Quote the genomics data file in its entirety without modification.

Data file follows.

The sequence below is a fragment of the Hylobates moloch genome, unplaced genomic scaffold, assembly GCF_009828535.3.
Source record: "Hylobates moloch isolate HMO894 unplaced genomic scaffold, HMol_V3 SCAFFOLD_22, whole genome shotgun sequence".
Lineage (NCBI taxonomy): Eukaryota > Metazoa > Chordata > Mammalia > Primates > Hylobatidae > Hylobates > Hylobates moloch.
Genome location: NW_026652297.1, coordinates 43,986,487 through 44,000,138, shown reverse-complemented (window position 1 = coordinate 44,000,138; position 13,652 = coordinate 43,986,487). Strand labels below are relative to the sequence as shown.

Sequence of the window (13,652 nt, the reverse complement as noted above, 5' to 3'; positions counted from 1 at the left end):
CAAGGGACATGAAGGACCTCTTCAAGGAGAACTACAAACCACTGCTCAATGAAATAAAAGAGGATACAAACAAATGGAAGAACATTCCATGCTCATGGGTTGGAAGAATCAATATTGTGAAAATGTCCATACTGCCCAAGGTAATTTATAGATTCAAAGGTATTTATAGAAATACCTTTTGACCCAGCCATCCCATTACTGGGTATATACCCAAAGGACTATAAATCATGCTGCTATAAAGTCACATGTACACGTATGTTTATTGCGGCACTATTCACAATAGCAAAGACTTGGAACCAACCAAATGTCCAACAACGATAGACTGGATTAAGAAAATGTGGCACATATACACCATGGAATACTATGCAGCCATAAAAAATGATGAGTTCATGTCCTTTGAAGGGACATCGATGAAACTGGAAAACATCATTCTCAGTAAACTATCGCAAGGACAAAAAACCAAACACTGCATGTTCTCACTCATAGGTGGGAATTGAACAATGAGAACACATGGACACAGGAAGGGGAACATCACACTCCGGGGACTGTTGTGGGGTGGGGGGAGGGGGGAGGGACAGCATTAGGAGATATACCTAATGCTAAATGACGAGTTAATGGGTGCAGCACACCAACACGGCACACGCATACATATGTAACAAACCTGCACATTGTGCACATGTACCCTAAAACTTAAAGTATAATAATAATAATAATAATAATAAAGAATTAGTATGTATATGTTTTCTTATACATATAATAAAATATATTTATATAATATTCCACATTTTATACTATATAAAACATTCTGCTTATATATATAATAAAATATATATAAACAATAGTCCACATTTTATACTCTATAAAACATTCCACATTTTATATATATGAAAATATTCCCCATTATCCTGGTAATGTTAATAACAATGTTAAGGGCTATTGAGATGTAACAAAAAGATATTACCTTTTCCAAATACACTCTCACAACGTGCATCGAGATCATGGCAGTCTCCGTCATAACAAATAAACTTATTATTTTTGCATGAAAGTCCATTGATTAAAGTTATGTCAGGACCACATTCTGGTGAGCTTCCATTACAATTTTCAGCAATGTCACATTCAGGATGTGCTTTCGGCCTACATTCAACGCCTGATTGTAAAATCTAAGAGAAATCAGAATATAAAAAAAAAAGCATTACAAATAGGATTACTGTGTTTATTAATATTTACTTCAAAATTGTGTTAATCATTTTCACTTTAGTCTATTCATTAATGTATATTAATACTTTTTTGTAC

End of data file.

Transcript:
The sequence below is a fragment of the Hylobates moloch genome, unplaced genomic scaffold, assembly GCF_009828535.3.
Source record: "Hylobates moloch isolate HMO894 unplaced genomic scaffold, HMol_V3 SCAFFOLD_22, whole genome shotgun sequence".
Lineage (NCBI taxonomy): Eukaryota > Metazoa > Chordata > Mammalia > Primates > Hylobatidae > Hylobates > Hylobates moloch.
Genome location: NW_026652297.1, coordinates 43,986,487 through 44,000,138, shown reverse-complemented (window position 1 = coordinate 44,000,138; position 13,652 = coordinate 43,986,487). Strand labels below are relative to the sequence as shown.

Sequence of the window (13,652 nt, the reverse complement as noted above, 5' to 3'; positions counted from 1 at the left end):
CAAGGGACATGAAGGACCTCTTCAAGGAGAACTACAAACCACTGCTCAATGAAATAAAAGAGGATACAAACAAATGGAAGAACATTCCATGCTCATGGGTTGGAAGAATCAATATTGTGAAAATGTCCATACTGCCCAAGGTAATTTATAGATTCAAAGGTATTTATAGAAATACCTTTTGACCCAGCCATCCCATTACTGGGTATATACCCAAAGGACTATAAATCATGCTGCTATAAAGTCACATGTACACGTATGTTTATTGCGGCACTATTCACAATAGCAAAGACTTGGAACCAACCAAATGTCCAACAACGATAGACTGGATTAAGAAAATGTGGCACATATACACCATGGAATACTATGCAGCCATAAAAAATGATGAGTTCATGTCCTTTGAAGGGACATCGATGAAACTGGAAAACATCATTCTCAGTAAACTATCGCAAGGACAAAAAACCAAACACTGCATGTTCTCACTCATAGGTGGGAATTGAACAATGAGAACACATGGACACAGGAAGGGGAACATCACACTCCGGGGACTGTTGTGGGGTGGGGGGAGGGGGGAGGGACAGCATTAGGAGATATACCTAATGCTAAATGACGAGTTAATGGGTGCAGCACACCAACACGGCACACGCATACATATGTAACAAACCTGCACATTGTGCACATGTACCCTAAAACTTAAAGTATAATAATAATAATAATAATAATAAAGAATTAGTATGTATATGTTTTCTTATACATATAATAAAATATATTTATATAATATTCCACATTTTATACTATATAAAACATTCTGCTTATATATATAATAAAATATATATAAACAATAGTCCACATTTTATACTCTATAAAACATTCCACATTTTATATATATGAAAATATTCCCCATTATCCTGGTAATGTTAATAACAATGTTAAGGGCTATTGAGATGTAACAAAAAGATATTACCTTTTCCAAATACACTCTCACAACGTGCATCGAGATCATGGCAGTCTCCGTCATAACAAATAAACTTATTATTTTTGCATGAAAGTCCATTGATTAAAGTTATGTCAGGACCACATTCTGGTGAGCTTCCATTACAATTTTCAGCAATGTCACATTCAGGATGTGCTTTCGGCCTACATTCAACGCCTGATTGTAAAATCTAAGAGAAATCAGAATATAAAAAAAAAAGCATTACAAATAGGATTACTGTGTTTATTAATATTTACTTCAAAATTGTGTTAATCATTTTCACTTTAGTCTATTCATTAATGTATATTAATACTTTTTTGTAC